On prioritising academics or job search?
There comes a time for every MBA student on campus to find their own balance to deal with the competing priorities of academics, job searching, networking, personal life and sleep. Valentina’s own approach was largely informed by her MBA goal to get back the media industry. “I had a solid background in traditional media, but had been away for so long,” says Valentina. “Since then, media had become a lot more sophisticated and business models had evolved rapidly.” The Media and Entertainment Club helped give her a platform to understand the new media space, particularly in China, and one theme that often came up when discussing talent requirements at these companies, was the ability of their staff to engage and work with the technical or subject matter experts around them. To that end, Valentina highlights the impact of the Integrated China Strategy Project (ICSP) to bridge this gap on her CV. “One of the most challenging, but rewarding projects, was the ICSP. I was leading a team, with limited financial expertise, to help a securities firm with a risk management assessment. It was a fairly complicated project that required a lot of coordinated outreach with industry experts,” says Valentina. “We came through it together though and delivered a well-received presentation to the client. I gained a lot of confidence from this, both in terms of belief in myself to manage in a China setting, and also my ability to work outside of my comfort zone.”
The counterpoint to focusing on the ICSP and club activities was that Valentina had to make peace, early on, with the fact that she was never going to be at the top of the class in quants-heavy courses such as financial accounting – an approach that saved her time and energy in the long run. “It is difficult for someone from a liberal arts background to truly master the finance subjects. Not through lack of motivation or dedication to reading the textbooks, but it becomes a game of where you should focus your energies,” reflects Valentina. “Given my target industry was media, I realised it wasn’t the end of the world if I didn’t ace every quants exam. After all, the key to my future was going to rest more in my ability to transition into new media, than competing with the accountants in the class.”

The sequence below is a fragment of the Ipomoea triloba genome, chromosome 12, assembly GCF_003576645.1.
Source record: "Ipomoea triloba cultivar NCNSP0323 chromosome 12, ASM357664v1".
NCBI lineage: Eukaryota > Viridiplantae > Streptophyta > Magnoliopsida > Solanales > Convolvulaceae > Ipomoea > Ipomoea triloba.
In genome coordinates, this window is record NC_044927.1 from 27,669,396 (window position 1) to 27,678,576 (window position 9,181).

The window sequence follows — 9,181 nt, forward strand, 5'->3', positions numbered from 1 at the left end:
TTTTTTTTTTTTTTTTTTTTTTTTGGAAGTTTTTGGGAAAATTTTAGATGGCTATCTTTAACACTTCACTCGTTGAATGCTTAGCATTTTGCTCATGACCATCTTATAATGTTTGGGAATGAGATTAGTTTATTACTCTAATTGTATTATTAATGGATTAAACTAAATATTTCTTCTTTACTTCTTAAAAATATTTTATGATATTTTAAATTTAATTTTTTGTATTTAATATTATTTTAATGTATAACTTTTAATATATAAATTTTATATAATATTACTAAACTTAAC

On landing her dream job
Earlier this year, Valentina successfully achieved her MBA dream and joined the new media industry at Castbox. “I could never have imagined that I would be able to combine media with tech. We are very advanced in terms of R&D and my job sits between content creators and the technical team,” says Valentina. “Podcasts are growing, and whilst our biggest market is in the US, I deal mainly with Europe, speaking to content creators in the UK, France and Germany. The biggest takeaway for me from CEIBS was the network and I rely on CEIBS’ alumni network nearly every day. If I need something in Germany, I reach out to the alumni network there – same for South America, UK, India and so on. Post-MBA, most of my peers are in international roles, so this helps me almost daily.”
A big believer in the medium as a channel to educate, inform and entertain professionals who are always on the move, Valentina also promotes Castbox not only on the road in Europe, but also from behind the microphone in Beijing. “We wanted to know the perspectives of all parties, including the hosts and users. So I hosted twenty episodes of my own weekly live show. The idea was to bring in people who are involved in the industry – content creators, investors, advertisers and guest managers – to share their experiences,” says Valentina. “I was a journalist, so I know how to put a story together, but this thrust me into a live position. Luckily, business school is all about improvisation and presenting to your peers, telling your peers something valuable and sophisticated, so this helped a lot with that experience.”
As 2019 draws to a close, Valentina can look back on the year as one where she successfully achieved her two dreams – joining the new media industry and completing her MBA. Next year will bring its own challenges on the road with Castbox in Europe, but for anyone starting their own MBA research in 2020, Valentina shares a final piece of advice, “Cast your research net far and wide, and maybe listen to a podcast or two before you make your decision on where to apply.”
Inspired by Valentina’s story? Click the links below to find out more: